The 3 Most Hated Companies in America

A new list reveals the companies people in the United States hate the most, and there's some big names on top.

Financial media company 24/7 Wall St. looked at a wide range of surveys, including the American Customer Satisfaction Index, employee reviews on Glass Door, and its own annual customer survey, to pick the most hated companies by "customers, employees, and the general public."

These are the top three worst companies in the U.S., according to their picks. 

1. Comcast

Comcast truck.

The cable industry in general has a bad reputation, but Comcast stands out. The cable giant received poor scores across the board — in "cost to consumer, performance, billing, and reliability" — according to 24/7 Wall St.

Comcast is the regular subject of complaints on social media. 

A lack of other options in the cable industry probably contributes to the negative feelings toward Comcast. Where else can an unhappy customer go? That also raises the cost of bad service: Cable viewers in the U.S. pay an average of $231 dollars a year for cable boxes, according to the Unlock the Box Campaign, an initiative aimed at getting the FCC to pass regulations that would increase competition and allow more online streaming of televised content.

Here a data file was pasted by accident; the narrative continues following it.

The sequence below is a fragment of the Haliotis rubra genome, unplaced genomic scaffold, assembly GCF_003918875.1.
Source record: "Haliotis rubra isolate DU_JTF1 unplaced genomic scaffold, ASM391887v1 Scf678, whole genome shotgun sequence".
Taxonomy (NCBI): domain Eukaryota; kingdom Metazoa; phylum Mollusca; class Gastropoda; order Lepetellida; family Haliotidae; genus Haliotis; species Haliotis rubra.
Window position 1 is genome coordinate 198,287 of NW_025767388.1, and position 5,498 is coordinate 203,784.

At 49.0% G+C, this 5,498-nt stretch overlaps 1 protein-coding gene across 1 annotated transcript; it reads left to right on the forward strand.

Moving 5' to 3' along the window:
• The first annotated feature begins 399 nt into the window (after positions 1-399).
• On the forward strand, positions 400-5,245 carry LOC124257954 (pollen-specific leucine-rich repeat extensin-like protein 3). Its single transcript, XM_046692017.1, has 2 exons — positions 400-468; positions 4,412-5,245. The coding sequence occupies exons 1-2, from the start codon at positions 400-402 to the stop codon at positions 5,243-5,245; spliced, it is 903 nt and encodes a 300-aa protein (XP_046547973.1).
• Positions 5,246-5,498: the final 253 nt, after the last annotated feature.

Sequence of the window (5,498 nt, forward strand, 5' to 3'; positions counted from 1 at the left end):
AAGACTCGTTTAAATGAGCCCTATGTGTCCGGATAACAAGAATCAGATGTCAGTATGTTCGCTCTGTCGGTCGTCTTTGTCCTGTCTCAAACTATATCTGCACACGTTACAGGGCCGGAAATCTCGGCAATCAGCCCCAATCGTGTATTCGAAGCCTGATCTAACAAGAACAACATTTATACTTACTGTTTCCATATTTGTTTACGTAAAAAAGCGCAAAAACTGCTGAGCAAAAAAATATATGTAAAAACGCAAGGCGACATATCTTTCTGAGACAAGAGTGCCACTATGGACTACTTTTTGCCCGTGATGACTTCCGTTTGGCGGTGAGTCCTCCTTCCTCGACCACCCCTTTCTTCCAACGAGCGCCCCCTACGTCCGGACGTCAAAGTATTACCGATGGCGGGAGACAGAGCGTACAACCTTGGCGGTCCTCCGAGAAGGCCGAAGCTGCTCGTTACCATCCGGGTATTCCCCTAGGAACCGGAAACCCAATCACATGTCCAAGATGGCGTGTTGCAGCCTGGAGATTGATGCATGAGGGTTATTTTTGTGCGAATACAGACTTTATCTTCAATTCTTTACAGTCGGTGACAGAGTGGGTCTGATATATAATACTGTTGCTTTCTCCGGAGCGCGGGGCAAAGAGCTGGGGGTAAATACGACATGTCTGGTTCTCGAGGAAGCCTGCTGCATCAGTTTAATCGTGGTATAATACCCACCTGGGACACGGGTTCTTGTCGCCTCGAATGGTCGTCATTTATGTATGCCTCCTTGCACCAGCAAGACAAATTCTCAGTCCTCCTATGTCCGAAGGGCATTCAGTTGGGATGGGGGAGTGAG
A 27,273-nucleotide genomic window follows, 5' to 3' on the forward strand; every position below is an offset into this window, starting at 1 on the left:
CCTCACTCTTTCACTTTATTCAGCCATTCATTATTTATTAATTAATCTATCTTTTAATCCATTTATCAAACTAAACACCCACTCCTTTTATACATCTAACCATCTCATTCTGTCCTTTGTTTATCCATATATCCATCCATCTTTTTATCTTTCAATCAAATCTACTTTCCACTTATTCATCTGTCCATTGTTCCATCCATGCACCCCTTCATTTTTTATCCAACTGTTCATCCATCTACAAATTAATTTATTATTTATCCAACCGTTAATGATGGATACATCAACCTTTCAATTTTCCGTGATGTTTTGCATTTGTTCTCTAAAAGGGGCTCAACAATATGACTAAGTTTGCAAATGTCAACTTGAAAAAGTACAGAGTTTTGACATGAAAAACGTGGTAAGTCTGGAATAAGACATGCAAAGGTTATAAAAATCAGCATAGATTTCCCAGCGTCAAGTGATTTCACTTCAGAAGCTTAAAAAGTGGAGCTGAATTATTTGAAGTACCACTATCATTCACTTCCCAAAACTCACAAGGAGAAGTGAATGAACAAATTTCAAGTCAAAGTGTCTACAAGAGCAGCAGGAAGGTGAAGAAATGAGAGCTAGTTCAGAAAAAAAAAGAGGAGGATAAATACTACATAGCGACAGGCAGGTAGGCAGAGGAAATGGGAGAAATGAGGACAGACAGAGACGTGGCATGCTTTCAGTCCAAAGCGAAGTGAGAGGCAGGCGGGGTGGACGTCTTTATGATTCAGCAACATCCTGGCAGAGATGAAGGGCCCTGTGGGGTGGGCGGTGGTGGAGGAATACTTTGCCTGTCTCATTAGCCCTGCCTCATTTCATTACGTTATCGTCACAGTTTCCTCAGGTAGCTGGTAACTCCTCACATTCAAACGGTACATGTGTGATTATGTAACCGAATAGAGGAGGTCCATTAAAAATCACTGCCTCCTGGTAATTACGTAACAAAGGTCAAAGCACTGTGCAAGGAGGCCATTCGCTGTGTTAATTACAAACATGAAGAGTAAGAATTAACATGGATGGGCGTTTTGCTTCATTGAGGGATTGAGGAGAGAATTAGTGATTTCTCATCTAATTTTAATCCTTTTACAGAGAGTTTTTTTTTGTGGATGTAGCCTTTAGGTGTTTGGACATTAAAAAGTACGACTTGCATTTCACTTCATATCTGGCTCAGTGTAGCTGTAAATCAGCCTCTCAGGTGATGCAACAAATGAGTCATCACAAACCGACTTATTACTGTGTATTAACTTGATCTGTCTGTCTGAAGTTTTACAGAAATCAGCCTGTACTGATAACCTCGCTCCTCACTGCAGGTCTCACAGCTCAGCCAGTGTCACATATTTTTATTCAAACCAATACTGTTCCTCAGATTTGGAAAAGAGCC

The FCC was considering a proposal aimed at "unlocking the box" in February of last year, but nothing came of it.

2. Bank of America

Bank of America in Connecticut.

The 24/7 Wall St. list puts Bank of America as the second most hated company for two main reasons: a significant number of customers don't like the service they receive, and the workers are unhappy too. 

"In a 24/7 Wall St.’s annual customer satisfaction poll, about 44 percent of those surveyed said they had a negative experience with both BofA’s banking and credit card operations, among the worst of any company surveyed," wrote Michael B. Sauter and Samuel Stebbins. "In addition to unhappy customers, the company has also has dissatisfied employees."

People on Twitter complained about Bank of America's customer service. 

In 2013, Bank of America was fined $2 million by the U.S. Department of Labor for racial discrimination against its black employees. Last week, the U.S. Department of Housing and Urban Development also filed charges against Bank of America for allegedly discriminating against Latino borrowers. 

Bank of America declined ATTN:'s request for comment.

3. Mylan


Mylan is the maker of the EpiPen, a life-saving emergency allergy medication. The company was on the receiving end of a huge public backlash last summer after it raised the price of this product by more than 400 percent.

Because of the high price tag, Cigna, one of the biggest health insurers in the U.S., announced on Wednesday that it will no longer cover the EpiPen. Instead, it will cover generic versions, with CVS, the largest drug store chain in the U.S., announcing Thursday that it will start selling its own generic version for a fraction of the cost.

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